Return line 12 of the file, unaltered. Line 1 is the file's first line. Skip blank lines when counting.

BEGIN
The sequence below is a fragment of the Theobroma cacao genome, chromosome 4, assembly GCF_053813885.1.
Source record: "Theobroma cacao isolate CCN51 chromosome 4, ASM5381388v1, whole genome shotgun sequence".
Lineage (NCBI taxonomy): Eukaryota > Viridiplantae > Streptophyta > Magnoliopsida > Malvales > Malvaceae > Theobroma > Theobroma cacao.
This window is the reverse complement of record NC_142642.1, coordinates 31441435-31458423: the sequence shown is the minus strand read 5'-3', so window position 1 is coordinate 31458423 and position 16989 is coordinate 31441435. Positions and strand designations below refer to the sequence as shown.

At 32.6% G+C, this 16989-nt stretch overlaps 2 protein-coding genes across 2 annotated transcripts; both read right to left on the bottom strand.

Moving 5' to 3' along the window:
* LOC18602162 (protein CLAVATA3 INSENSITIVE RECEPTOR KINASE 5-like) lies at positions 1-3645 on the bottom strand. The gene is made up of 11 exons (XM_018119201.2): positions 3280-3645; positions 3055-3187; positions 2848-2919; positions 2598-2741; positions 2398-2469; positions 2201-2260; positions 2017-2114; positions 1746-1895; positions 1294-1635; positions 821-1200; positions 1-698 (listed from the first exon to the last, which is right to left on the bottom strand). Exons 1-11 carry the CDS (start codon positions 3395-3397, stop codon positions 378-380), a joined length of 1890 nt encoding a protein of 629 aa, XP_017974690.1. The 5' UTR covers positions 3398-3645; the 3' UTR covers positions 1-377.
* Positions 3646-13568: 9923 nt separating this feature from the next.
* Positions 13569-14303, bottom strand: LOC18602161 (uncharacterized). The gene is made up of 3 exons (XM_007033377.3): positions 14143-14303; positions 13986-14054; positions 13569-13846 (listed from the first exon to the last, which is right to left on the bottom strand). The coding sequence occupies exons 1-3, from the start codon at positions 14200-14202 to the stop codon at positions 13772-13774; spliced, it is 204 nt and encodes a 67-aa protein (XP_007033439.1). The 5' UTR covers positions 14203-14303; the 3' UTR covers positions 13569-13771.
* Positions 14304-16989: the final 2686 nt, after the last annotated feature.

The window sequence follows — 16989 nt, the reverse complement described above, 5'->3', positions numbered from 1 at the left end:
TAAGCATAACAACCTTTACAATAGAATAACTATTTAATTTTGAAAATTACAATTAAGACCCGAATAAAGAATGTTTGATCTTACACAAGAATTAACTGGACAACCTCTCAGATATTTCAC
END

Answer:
TAAGCATAACAACCTTTACAATAGAATAACTATTTAATTTTGAAAATTACAATTAAGACCCGAATAAAGAATGTTTGATCTTACACAAGAATTAACTGGACAACCTCTCAGATATTTCAC